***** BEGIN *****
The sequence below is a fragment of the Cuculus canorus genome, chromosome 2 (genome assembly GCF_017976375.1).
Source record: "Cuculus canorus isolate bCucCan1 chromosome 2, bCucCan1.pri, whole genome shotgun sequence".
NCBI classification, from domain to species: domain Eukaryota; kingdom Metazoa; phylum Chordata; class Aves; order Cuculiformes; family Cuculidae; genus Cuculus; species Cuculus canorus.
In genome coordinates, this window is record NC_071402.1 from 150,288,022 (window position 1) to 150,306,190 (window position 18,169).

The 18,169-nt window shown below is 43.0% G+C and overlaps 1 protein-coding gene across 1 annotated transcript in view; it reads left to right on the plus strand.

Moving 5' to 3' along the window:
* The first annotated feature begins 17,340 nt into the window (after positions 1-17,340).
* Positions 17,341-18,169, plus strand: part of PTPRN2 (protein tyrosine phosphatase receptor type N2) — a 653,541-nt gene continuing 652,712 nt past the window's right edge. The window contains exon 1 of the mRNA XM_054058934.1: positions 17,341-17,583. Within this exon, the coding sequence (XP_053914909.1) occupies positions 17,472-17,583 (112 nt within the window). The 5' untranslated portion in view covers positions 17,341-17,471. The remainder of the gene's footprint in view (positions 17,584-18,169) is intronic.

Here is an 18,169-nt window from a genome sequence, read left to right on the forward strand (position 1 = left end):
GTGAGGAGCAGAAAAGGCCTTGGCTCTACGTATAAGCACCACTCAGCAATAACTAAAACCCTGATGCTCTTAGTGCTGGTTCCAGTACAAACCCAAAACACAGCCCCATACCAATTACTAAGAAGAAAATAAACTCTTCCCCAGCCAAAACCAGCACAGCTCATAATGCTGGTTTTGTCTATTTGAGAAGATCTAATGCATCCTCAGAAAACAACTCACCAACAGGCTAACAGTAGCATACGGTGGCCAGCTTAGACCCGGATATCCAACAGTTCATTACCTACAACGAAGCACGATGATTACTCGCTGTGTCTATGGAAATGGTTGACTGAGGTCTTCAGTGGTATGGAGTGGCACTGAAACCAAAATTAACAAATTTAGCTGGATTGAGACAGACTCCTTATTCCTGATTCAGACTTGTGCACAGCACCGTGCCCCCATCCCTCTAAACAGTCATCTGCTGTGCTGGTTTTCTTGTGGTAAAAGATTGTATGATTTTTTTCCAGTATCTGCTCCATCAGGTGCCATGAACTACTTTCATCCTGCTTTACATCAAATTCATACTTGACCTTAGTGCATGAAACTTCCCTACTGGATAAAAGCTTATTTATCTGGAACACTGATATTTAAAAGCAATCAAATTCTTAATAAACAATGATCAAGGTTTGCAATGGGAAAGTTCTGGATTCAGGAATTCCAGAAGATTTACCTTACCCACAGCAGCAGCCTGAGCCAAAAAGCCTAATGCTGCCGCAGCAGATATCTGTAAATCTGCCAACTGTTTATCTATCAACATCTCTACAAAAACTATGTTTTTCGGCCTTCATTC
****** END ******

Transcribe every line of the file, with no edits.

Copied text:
The sequence below is a fragment of the Cuculus canorus genome, chromosome 2 (genome assembly GCF_017976375.1).
Source record: "Cuculus canorus isolate bCucCan1 chromosome 2, bCucCan1.pri, whole genome shotgun sequence".
NCBI classification, from domain to species: domain Eukaryota; kingdom Metazoa; phylum Chordata; class Aves; order Cuculiformes; family Cuculidae; genus Cuculus; species Cuculus canorus.
In genome coordinates, this window is record NC_071402.1 from 150,288,022 (window position 1) to 150,306,190 (window position 18,169).

The 18,169-nt window shown below is 43.0% G+C and overlaps 1 protein-coding gene across 1 annotated transcript in view; it reads left to right on the plus strand.

Moving 5' to 3' along the window:
* The first annotated feature begins 17,340 nt into the window (after positions 1-17,340).
* Positions 17,341-18,169, plus strand: part of PTPRN2 (protein tyrosine phosphatase receptor type N2) — a 653,541-nt gene continuing 652,712 nt past the window's right edge. The window contains exon 1 of the mRNA XM_054058934.1: positions 17,341-17,583. Within this exon, the coding sequence (XP_053914909.1) occupies positions 17,472-17,583 (112 nt within the window). The 5' untranslated portion in view covers positions 17,341-17,471. The remainder of the gene's footprint in view (positions 17,584-18,169) is intronic.

Here is an 18,169-nt window from a genome sequence, read left to right on the forward strand (position 1 = left end):
GTGAGGAGCAGAAAAGGCCTTGGCTCTACGTATAAGCACCACTCAGCAATAACTAAAACCCTGATGCTCTTAGTGCTGGTTCCAGTACAAACCCAAAACACAGCCCCATACCAATTACTAAGAAGAAAATAAACTCTTCCCCAGCCAAAACCAGCACAGCTCATAATGCTGGTTTTGTCTATTTGAGAAGATCTAATGCATCCTCAGAAAACAACTCACCAACAGGCTAACAGTAGCATACGGTGGCCAGCTTAGACCCGGATATCCAACAGTTCATTACCTACAACGAAGCACGATGATTACTCGCTGTGTCTATGGAAATGGTTGACTGAGGTCTTCAGTGGTATGGAGTGGCACTGAAACCAAAATTAACAAATTTAGCTGGATTGAGACAGACTCCTTATTCCTGATTCAGACTTGTGCACAGCACCGTGCCCCCATCCCTCTAAACAGTCATCTGCTGTGCTGGTTTTCTTGTGGTAAAAGATTGTATGATTTTTTTCCAGTATCTGCTCCATCAGGTGCCATGAACTACTTTCATCCTGCTTTACATCAAATTCATACTTGACCTTAGTGCATGAAACTTCCCTACTGGATAAAAGCTTATTTATCTGGAACACTGATATTTAAAAGCAATCAAATTCTTAATAAACAATGATCAAGGTTTGCAATGGGAAAGTTCTGGATTCAGGAATTCCAGAAGATTTACCTTACCCACAGCAGCAGCCTGAGCCAAAAAGCCTAATGCTGCCGCAGCAGATATCTGTAAATCTGCCAACTGTTTATCTATCAACATCTCTACAAAAACTATGTTTTTCGGCCTTCATTC